You’re unpacking groceries, and bell peppers are next in line.
How to store bell peppers? Do you need to refrigerate them or not?
If those questions pop up in your head right now, you’re in the right place. Read on to learn about:
- how long sweet peppers can sit in storage
- storage options for bell peppers
- how to tell if your old bell peppers are still okay to eat
How To Store Bell Peppers
To get the longest storage time, keep bell peppers in the crisper drawer in the fridge in a resealable bag.
Cut bell peppers should sit in an airtight container in the refrigerator, possibly lined with a paper towel to capture moisture.
Cooked bell peppers belong in an airtight container in the fridge.
Bell peppers, like radishes or carrots, like cool and humid conditions ([FSI]).
To prevent them from losing moisture content too soon, we can do two things:
- store bell peppers in the veggie drawer, where it’s usually quite humid
- put the veggies in a plastic bag, which slows down moisture loss
Bell peppers like humidity, but washing them before putting in the fridge isn’t a good idea. Postpone that until you’re ready to use them.
How To Store Cut Bell Peppers?
Once you cut open the veggie, it starts to lose water much faster. That water ends up on the bottom of the container, which speeds up the loss of quality.
To slow that down, consider putting a paper towel in the container. It will capture any water and prevent the peppers from getting slimy too soon.
The paper towel trick only makes sense if you plan on storing bell peppers for more than 2 or 3 days. For shorter periods, it doesn’t make much of a difference.
Do Whole Bell Peppers Need To Be Refrigerated?
Technically, not really. I mean, they don’t keep bell peppers in the refrigerated section in the supermarket, do they?
If you plan on using fresh bell peppers the next day, you can leave them on the countertop. The quality will degrade a bit overnight, but that’s about it.
Nevertheless, cold storage is preferred and a must if you want to store bell peppers for more than a couple of days.
How Long Do Bell Peppers Last?
Whole bell peppers last up to two weeks if stored properly, while cut ones about five days. Any cooked dish with bell peppers most likely won’t keep for more than five days.
No matter if you have red, yellow, green, or even orange bell peppers on hand, they all last about the same period. Depending on the source, that’s between a week ([UTIA]) and two weeks ([FSI]).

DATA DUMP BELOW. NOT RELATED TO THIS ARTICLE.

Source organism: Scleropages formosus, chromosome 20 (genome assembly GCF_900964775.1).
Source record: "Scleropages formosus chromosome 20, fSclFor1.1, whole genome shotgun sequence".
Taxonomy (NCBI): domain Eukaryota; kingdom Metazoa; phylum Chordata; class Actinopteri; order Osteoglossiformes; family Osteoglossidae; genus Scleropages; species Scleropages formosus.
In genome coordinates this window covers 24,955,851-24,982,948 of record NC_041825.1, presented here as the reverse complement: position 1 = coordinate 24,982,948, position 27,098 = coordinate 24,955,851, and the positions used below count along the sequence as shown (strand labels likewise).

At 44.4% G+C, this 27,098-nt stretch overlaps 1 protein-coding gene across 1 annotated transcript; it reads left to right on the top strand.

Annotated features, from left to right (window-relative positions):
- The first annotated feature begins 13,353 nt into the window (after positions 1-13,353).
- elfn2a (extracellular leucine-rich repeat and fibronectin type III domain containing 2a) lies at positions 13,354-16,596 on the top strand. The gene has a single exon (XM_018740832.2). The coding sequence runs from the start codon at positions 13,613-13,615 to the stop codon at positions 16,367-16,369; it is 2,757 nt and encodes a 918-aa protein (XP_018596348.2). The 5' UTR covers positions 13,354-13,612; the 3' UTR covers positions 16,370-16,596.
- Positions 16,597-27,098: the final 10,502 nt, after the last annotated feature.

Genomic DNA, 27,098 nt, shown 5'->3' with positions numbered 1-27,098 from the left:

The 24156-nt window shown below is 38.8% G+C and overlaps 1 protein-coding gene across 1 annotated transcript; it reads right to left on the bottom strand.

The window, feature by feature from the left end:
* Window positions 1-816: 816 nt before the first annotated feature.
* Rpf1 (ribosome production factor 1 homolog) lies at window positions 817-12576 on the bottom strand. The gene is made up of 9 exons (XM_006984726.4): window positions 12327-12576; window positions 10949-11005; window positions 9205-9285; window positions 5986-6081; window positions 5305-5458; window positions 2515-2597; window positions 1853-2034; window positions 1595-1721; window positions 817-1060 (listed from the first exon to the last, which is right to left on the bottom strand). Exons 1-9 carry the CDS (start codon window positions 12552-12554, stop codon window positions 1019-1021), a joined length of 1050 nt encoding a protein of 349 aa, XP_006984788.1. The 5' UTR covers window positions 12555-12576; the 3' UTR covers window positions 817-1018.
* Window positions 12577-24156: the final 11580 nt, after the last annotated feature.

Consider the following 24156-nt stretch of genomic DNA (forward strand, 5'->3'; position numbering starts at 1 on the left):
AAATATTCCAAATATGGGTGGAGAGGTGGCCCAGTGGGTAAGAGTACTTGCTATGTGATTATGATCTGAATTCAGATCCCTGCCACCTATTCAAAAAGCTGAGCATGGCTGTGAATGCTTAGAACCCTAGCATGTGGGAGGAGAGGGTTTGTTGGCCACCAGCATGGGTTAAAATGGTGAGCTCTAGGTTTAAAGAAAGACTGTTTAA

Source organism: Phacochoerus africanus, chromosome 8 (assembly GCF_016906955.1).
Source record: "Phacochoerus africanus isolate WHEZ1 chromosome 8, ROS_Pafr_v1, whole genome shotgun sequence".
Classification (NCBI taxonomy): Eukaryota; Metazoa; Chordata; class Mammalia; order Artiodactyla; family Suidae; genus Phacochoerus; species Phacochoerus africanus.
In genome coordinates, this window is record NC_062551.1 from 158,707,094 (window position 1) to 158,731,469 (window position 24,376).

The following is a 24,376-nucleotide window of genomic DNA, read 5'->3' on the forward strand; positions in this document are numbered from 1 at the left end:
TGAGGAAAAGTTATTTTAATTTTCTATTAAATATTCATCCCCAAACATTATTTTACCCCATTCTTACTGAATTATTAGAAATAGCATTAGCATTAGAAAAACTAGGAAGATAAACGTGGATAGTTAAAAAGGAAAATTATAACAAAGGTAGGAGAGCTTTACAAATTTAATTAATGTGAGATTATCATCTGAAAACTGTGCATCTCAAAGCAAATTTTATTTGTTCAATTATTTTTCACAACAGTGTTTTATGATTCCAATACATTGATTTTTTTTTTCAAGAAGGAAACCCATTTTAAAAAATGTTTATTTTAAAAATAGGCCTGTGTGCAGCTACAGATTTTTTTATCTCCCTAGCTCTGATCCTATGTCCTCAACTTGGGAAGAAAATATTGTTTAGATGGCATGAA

I had bell peppers in storage for more than a week multiple times, so I’d argue that two weeks is a more precise assessment.
Green peppers might store longer than others ([UTIA]), but only for a couple of days. That’s because most often, green peppers are simply not fully matured peppers.
Cut peppers lose moisture much faster; hence their storage time is limited to about five days. Remember to use the paper towel trick to get those full five or even six days.
When it comes to cooked dishes, I pretty much always recommend finishing the leftovers in 3 to 4 days. If they sit in the fridge for more than five days, it’s time for them to go.
How Do You Know If a Bell Pepper Is Bad?
Your bell pepper is spoiled when:
- It’s rotten or moldy. As usual, you can cut off small areas, but if they’re big enough, it’s time to throw out the veggie.
- It’s wrinkled, soft, slimy, or feels hollow. All of those are caused by loss of moisture. Again, small sunken spots are okay, but if the pepper is soft to the touch, it’s gone.
- There’s something wrong smell- or appearance-wise. If you don’t feel like the veggie is perfectly okay for consumption, trust your gut, and discard it.
- It sits for too long in storage. That means more than three weeks for whole peppers and more than a week for cut or cooked ones. Technically they might not be bad, but it’s better to err on the side of caution.
Like most other veggies, fresh good quality peppers are firm, feel heavy, and their skin is smooth ([UTIA]).
After a couple of days in storage, the quality starts to degrade. Typical changes include:
- small soft spots
- loss of weight or size
Either of those is normal as long as the symptoms are mild. But when the quality drops below a certain threshold, it’s time to let go of the peppers.
As usual, it’s impossible to tell when that happens. In the end, it’s up to you to decide if your bell peppers are still good enough to eat. When in doubt, throw them out.
- Store bell peppers in the veggie drawer in the fridge for best results. Room temperaturare is okay only for a day or two.
- Bell peppers last up to two weeks. Green bell peppers often keep for a couple of days more.
- Discard rotten, moldy, or soft bell peppers. If the damaged area is small, cut it out and use the rest.